That's an interesting question. I don't know to be honest. Maybe it's a trend. I mean the villains have been to most places in the world already. Now it's time for Scandinavia. I do think Stieg Larsson's Millennium Trilogy has a big part in it too. It was such a worldwide success reflecting the polished Swedish lifestyle and a dark, perverted underworld.
MT: The videogame Battefield 1 was released on 21st of October for PlayStation 4, Windows and Xbox One. A digital release of the score was made aivailbale on the 28st of october. It marks your first work written for an interactive world, which must have been very exciting. How is that different to scoring a film or a series?
Battlefield was a great project to work on, but also a huge one. Much bigger than we anticipated. Just the way the game is structured is a lot different to film. The non-linear timeline was hard to grasp at first i.e. multi-player mode, and the balance between more functional music and the emotional dramatic sequences were challenging. In the single-player campaign we felt more at home with a linear narrative, but here you also don't have perfect control of where music goes in and out. So stuff like that was challenging at first.
But overall, I think it was a good thing to be inexperienced in the gaming world. Neither me or Johan have much of a gaming background and that made us go in with an open mind and learn all this from the ground. It's actually a good starting point to always reset yourself and remain humble in the process. It makes you insecure in a positive way.
MT: How did you and Johan got attached to this project?
Bence Pajor, the audio producer at Dice, asked if we wanted to consider this. Bence was also part of the whole musical vision and supported us greatly during the process.
MT: Did the score need anything that musically reflected the period of the first World War?
No, not really. From the beginning we had a strong vision and dream to make an emotional score and convey the emotional hell, devastation and sorrow of the war, rather than making "cool" music. War is brutal and we wanted people to feel something. Of course we pay tribute to the long series of Battlefield traditions by the use of the classic BF theme. But this time played much slower than the original.
MT: Do you have any idea how the music has been received so far? Did you succeed in you vision?
The reviews and comments has been overwhelmingly positive so far. Of course the reactions of the music go hand in hand with the success of the game and the fact that there is a community of more than 30 million followers helps a lot. But it could just as well go the other way if the game wasn't the success it has become or they didn't like the music. But yeah, people really care about the music and that is great.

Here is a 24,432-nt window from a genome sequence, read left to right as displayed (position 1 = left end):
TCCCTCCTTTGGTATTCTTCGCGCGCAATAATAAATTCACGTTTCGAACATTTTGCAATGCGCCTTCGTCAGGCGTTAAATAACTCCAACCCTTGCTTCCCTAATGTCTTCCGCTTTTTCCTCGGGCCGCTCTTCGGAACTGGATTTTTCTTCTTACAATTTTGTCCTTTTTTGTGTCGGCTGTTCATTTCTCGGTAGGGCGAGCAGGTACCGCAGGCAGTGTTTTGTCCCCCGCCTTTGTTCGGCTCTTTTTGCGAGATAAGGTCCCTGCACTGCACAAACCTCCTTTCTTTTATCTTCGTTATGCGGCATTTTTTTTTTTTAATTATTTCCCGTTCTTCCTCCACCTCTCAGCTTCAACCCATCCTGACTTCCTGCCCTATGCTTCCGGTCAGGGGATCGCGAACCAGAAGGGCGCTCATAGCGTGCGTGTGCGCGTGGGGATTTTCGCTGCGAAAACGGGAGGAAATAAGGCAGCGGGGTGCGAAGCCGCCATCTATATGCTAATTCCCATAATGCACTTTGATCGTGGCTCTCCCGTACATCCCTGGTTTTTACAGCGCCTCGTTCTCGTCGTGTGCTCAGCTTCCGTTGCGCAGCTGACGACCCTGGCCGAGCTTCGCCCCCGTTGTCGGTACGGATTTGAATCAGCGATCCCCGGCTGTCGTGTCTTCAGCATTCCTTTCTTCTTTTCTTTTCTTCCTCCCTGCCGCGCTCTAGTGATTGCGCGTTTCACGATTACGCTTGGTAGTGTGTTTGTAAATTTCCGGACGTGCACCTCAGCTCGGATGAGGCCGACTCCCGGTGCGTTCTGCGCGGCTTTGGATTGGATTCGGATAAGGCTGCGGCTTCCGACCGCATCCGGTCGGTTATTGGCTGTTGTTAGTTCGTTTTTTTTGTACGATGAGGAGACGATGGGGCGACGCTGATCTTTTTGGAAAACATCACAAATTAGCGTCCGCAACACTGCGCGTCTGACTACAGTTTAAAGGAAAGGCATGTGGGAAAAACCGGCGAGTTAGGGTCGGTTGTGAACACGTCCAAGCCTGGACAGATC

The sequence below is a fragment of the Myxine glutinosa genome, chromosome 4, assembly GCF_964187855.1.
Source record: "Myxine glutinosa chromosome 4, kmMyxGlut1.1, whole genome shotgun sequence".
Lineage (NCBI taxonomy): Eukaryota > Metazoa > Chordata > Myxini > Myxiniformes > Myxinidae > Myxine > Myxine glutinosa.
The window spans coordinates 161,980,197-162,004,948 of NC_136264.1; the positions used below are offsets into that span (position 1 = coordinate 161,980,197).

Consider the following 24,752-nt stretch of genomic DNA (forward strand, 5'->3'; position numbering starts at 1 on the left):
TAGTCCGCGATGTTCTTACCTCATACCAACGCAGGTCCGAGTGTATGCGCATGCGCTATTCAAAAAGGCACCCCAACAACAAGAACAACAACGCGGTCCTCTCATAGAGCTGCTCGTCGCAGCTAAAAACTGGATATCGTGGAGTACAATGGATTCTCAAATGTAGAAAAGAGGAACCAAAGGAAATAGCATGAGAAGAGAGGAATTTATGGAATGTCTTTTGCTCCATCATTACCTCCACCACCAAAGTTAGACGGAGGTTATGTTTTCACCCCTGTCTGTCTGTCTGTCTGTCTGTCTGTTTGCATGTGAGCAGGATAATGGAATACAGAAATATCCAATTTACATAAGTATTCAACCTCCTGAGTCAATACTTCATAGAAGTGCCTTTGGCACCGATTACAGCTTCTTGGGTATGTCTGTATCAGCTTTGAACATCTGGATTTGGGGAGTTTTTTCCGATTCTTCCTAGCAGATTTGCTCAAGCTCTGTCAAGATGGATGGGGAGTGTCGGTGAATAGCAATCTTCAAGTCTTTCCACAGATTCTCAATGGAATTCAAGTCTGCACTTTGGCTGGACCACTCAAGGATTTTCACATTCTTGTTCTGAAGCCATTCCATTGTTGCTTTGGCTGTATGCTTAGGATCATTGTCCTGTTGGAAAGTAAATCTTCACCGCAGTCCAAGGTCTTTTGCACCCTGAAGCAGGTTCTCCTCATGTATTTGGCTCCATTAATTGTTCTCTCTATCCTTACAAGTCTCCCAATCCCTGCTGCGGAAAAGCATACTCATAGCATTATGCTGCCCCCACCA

MT: Some composers don't get to play the game before completing the score and will have the opportunity when the entire product is finished. How was that in your case?
Still haven't played it. I have watched people play it numerous times of course and we used capture-movie clips when working on the game. My son wants me to get a PS4, but I am afraid I will like it too much.
MT: How much music was written for the game?
We were contracted to write a number of minutes and ended up writing ten times more! That's how big it got. The "funnel method" also came in handy when you needed such amount of music. We got involved early in the process, but not until the last months, or in some cases even days, the animations came to life. Suddenly faces and expressions appeared and stories got meaning. We then wrote and adapted a lot of music while being under great stress.
MT: Can you tell something about the use of ethnic elements in the score?
The WWI was a lot more than the trench battles in Germany and France. It was a World War and Dice shows us that in the game very delicately by taking us to locations where the war was prominent. We get to play a woman fighter in the army of T.E. Lawrence, also know as Lawrence of Arabia, when fighting the Ottomans. For this episode we recorded local musicians from Kurdistan i.e. ney flute, oud and percussion. We also use a singer called Shamiran Said who comes from Kurdistan, but actually lives in Stockholm. She sings beautifully on some of the songs.
MT: What are your plans for the future?
We have a few game updates for Battlefield coming up during 2017. And I am also looking forward to another season of The Bridge. Some films are in the pipeline too, but my biggest plan is to stay healthy and happy. I have been free from work for a month now, which rarely happens and it does things to your brain… so Work out and eat well! And get some more sleep!